“When Brexit came in, I was expecting it would be better, that we would be able to sponsor our own staff. It would be good for the business and good for them. But that hasn’t happened.”
Instead, he says, the government wants businesses to hire and train local people. But they don’t want to work in an industry that does not enjoy the same status as others.
“Ministers wanted to get Brexit done and they did it but without thinking things through properly, without thinking about the consequences. They expect us to recruit local people but there are not enough local people, it’s very simple.”
At present, there are 200,000 positions going begging across UK hospitality. British people do not want to know; they would rather work in an office than in a kitchen or as a waiter. “Being a waiter is not seen as a glamorous job,” says Sanna.
Partly, it is a question of perception. They regard bars and restaurants as low-paid because the advertised rates appear low. That, says Sanna, is because the advertised pay is the basic, it does not include tips which can pump it up much higher. “Our staff are well-paid, some have been here more than 25 years, they’re long-standing, they like how they’re treated.”
It’s also a sector seen as requiring long hours and at periods when people would rather be going out themselves, in the evenings and at weekends.
It may be true that some bar and restaurant employers demand long hours but not Sanna – he says his staff work seven-hour shifts, no more than 35 hours a week. Nevertheless, folks cannot be persuaded.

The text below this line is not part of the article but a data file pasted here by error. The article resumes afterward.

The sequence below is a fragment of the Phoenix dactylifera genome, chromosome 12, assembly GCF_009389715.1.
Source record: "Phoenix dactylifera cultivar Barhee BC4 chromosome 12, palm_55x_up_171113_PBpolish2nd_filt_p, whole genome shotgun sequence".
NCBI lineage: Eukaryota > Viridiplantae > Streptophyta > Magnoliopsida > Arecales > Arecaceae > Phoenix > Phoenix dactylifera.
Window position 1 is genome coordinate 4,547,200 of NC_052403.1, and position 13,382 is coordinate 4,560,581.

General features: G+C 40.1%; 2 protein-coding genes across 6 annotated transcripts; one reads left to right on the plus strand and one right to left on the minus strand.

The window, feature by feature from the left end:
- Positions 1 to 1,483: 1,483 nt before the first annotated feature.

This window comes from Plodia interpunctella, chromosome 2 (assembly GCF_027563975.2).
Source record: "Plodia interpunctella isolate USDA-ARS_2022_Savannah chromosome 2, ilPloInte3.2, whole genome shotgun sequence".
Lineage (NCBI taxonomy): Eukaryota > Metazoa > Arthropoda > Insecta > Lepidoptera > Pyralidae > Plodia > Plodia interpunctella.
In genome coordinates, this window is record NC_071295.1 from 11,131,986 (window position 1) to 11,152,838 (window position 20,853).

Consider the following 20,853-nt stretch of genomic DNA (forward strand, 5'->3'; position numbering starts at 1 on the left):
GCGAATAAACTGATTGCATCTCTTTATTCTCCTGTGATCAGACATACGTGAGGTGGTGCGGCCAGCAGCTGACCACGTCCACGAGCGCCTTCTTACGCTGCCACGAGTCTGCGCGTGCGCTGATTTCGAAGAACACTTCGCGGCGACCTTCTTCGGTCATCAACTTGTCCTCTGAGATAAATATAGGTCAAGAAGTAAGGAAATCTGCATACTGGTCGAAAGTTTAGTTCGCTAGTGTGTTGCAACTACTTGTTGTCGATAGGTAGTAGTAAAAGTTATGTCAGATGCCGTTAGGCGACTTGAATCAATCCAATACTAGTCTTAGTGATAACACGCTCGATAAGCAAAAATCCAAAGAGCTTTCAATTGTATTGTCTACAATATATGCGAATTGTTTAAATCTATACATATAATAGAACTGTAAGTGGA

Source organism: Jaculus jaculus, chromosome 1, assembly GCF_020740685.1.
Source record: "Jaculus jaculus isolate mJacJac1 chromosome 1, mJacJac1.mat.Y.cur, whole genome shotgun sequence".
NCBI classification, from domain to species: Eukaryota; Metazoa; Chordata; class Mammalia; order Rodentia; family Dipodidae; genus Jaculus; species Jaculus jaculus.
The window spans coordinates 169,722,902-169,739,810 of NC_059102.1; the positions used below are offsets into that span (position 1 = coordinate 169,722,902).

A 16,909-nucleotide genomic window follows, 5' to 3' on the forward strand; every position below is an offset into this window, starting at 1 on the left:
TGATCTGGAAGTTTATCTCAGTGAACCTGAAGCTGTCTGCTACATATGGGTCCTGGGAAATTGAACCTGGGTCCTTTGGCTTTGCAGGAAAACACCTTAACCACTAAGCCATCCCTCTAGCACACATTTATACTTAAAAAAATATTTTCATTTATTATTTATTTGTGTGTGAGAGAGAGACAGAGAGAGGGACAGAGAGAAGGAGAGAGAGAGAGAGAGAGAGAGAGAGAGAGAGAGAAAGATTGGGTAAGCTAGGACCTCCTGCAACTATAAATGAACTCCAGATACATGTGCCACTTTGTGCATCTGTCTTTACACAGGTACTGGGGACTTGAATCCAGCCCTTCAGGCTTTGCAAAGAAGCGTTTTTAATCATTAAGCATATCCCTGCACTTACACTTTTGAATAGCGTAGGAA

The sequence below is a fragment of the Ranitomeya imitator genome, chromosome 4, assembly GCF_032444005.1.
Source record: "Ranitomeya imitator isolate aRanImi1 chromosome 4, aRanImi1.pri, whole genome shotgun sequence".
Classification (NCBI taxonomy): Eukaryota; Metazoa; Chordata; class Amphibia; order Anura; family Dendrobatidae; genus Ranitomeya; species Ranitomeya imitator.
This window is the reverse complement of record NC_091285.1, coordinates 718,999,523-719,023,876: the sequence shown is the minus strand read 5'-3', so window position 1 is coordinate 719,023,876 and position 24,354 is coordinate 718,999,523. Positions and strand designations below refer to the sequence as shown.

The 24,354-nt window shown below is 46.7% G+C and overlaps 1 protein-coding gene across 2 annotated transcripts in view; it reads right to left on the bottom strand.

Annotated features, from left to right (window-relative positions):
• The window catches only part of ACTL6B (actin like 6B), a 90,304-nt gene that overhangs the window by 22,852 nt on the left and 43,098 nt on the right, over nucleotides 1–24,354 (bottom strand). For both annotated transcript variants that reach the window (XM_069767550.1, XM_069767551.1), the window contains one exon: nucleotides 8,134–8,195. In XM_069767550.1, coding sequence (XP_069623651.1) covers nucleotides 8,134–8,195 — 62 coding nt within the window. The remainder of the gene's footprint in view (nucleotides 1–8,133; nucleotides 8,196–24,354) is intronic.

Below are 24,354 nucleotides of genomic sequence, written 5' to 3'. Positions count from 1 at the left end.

And there is always the fallback of the benefits system. “They should turn the tap off benefits,” he says. “The other day I said to a beggar he could come and wash dishes in my restaurants. He swore at me, told me to get lost. It was like I’d insulted him.”
For now, he says, “everybody is stuck. We keep being told it will get better, but how and when? They should have delayed Brexit. This government did no planning, there should have been forward-planning. We feel abandoned. We could raise wages but then we would have to raise prices and then people would not come to eat.”
He shrugs. “It’s hard not to feel demoralised. I admit to sometimes thinking 'you know what, just take it, I will close and go, it’s so frustrating'. Imagine, we’ve got the demand but we can’t supply it.”
A smartly dressed young woman enters the restaurant. She’s reserved a table. “For a second there, I thought she was asking about becoming a waiter. I wish.” He allows himself a smile. He’s not going anywhere, but that’s not to say it’s not difficult.